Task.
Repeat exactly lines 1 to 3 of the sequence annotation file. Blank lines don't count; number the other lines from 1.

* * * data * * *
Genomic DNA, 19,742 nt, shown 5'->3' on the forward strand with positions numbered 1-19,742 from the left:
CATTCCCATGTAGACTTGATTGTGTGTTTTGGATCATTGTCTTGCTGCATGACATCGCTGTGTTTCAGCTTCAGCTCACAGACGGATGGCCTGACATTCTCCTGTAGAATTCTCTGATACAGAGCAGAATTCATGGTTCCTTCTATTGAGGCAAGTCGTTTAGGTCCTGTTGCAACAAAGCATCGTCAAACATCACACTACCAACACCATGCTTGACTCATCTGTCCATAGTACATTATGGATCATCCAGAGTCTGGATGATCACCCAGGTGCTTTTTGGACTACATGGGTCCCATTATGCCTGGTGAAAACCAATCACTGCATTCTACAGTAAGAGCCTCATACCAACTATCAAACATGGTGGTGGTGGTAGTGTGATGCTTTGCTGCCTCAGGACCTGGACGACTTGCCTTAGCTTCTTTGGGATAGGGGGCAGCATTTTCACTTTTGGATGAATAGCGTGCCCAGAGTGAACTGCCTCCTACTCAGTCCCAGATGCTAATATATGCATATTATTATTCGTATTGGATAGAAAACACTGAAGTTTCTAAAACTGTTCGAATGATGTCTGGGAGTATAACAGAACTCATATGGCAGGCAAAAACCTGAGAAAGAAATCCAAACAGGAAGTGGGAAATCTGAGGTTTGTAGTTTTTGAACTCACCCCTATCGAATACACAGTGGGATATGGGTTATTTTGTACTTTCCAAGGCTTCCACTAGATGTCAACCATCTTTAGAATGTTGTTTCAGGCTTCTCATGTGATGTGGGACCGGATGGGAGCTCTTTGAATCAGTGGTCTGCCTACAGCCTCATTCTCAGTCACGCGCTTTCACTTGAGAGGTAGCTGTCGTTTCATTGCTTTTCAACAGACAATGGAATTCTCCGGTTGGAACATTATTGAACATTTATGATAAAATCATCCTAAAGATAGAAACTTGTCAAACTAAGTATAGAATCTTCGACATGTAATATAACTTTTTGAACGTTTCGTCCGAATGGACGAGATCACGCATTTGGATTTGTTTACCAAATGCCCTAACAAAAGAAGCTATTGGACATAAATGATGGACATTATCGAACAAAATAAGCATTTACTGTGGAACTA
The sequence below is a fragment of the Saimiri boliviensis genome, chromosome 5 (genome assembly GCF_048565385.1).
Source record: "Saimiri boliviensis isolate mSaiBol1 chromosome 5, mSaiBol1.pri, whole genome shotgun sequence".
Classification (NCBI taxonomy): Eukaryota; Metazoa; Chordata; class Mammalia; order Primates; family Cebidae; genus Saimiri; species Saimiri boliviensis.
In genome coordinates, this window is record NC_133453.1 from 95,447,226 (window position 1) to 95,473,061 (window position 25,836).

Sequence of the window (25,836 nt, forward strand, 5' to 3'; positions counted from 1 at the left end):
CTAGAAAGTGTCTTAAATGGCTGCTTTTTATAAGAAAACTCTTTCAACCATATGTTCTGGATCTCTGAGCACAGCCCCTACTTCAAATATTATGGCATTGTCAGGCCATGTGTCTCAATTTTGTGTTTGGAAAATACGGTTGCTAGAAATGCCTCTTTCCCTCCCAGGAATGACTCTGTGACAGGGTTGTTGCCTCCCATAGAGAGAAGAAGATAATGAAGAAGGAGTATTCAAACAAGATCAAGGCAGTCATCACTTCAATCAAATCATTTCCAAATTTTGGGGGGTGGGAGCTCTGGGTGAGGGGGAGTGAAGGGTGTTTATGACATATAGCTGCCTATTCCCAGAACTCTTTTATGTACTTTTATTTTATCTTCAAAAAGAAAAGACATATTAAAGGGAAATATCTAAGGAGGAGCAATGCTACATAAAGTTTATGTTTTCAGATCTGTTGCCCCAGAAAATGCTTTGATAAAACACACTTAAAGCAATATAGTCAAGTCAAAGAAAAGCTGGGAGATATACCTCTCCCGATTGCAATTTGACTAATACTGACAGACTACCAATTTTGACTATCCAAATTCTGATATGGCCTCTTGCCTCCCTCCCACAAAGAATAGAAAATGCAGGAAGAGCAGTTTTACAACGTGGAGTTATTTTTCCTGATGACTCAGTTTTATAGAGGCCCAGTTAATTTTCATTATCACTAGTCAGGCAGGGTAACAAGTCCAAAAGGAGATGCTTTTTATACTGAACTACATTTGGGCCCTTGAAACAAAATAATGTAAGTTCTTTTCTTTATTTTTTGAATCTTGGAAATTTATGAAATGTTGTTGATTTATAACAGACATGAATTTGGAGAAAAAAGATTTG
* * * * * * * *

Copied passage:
Genomic DNA, 19,742 nt, shown 5'->3' on the forward strand with positions numbered 1-19,742 from the left:
CATTCCCATGTAGACTTGATTGTGTGTTTTGGATCATTGTCTTGCTGCATGACATCGCTGTGTTTCAGCTTCAGCTCACAGACGGATGGCCTGACATTCTCCTGTAGAATTCTCTGATACAGAGCAGAATTCATGGTTCCTTCTATTGAGGCAAGTCGTTTAGGTCCTGTTGCAACAAAGCATCGTCAAACATCACACTACCAACACCATGCTTGACTCATCTGTCCATAGTACATTATGGATCATCCAGAGTCTGGATGATCACCCAGGTGCTTTTTGGACTACATGGGTCCCATTATGCCTGGTGAAAACCAATCACTGCATTCTACAGTAAGAGCCTCATACCAACTATCAAACATGGTGGTGGTGGTAGTGTGATGCTTTGCTGCCTCAGGACCTGGACGACTTGCCTTAGCTTCTTTGGGATAGGGGGCAGCATTTTCACTTTTGGATGAATAGCGTGCCCAGAGTGAACTGCCTCCTACTCAGTCCCAGATGCTAATATATGCATATTATTATTCGTATTGGATAGAAAACACTGAAGTTTCTAAAACTGTTCGAATGATGTCTGGGAGTATAACAGAACTCATATGGCAGGCAAAAACCTGAGAAAGAAATCCAAACAGGAAGTGGGAAATCTGAGGTTTGTAGTTTTTGAACTCACCCCTATCGAATACACAGTGGGATATGGGTTATTTTGTACTTTCCAAGGCTTCCACTAGATGTCAACCATCTTTAGAATGTTGTTTCAGGCTTCTCATGTGATGTGGGACCGGATGGGAGCTCTTTGAATCAGTGGTCTGCCTACAGCCTCATTCTCAGTCACGCGCTTTCACTTGAGAGGTAGCTGTCGTTTCATTGCTTTTCAACAGACAATGGAATTCTCCGGTTGGAACATTATTGAACATTTATGATAAAATCATCCTAAAGATAGAAACTTGTCAAACTAAGTATAGAATCTTCGACATGTAATATAACTTTTTGAACGTTTCGTCCGAATGGACGAGATCACGCATTTGGATTTGTTTACCAAATGCCCTAACAAAAGAAGCTATTGGACATAAATGATGGACATTATCGAACAAAATAAGCATTTACTGTGGAACTA
The sequence below is a fragment of the Saimiri boliviensis genome, chromosome 5 (genome assembly GCF_048565385.1).